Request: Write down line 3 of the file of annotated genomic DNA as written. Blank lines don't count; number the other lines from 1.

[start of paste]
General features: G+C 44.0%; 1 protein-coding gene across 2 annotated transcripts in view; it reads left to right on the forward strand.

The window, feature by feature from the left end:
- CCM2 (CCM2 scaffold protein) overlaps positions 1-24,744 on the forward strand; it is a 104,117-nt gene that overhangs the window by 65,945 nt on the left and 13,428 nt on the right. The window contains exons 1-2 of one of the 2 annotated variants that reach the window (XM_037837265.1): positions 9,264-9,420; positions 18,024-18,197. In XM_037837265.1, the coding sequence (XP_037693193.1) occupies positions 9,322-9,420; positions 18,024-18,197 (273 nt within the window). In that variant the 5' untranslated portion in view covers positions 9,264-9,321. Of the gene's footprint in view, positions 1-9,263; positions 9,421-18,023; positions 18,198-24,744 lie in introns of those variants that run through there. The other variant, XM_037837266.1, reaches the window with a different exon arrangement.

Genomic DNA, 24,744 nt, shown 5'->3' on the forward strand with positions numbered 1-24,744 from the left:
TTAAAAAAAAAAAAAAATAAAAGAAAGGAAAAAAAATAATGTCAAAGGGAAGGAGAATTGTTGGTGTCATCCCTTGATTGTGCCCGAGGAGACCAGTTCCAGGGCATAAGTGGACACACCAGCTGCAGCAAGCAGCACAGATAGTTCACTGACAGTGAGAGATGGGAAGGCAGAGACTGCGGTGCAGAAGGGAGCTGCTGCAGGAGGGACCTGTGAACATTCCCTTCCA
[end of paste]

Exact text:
- CCM2 (CCM2 scaffold protein) overlaps positions 1-24,744 on the forward strand; it is a 104,117-nt gene that overhangs the window by 65,945 nt on the left and 13,428 nt on the right. The window contains exons 1-2 of one of the 2 annotated variants that reach the window (XM_037837265.1): positions 9,264-9,420; positions 18,024-18,197. In XM_037837265.1, the coding sequence (XP_037693193.1) occupies positions 9,322-9,420; positions 18,024-18,197 (273 nt within the window). In that variant the 5' untranslated portion in view covers positions 9,264-9,321. Of the gene's footprint in view, positions 1-9,263; positions 9,421-18,023; positions 18,198-24,744 lie in introns of those variants that run through there. The other variant, XM_037837266.1, reaches the window with a different exon arrangement.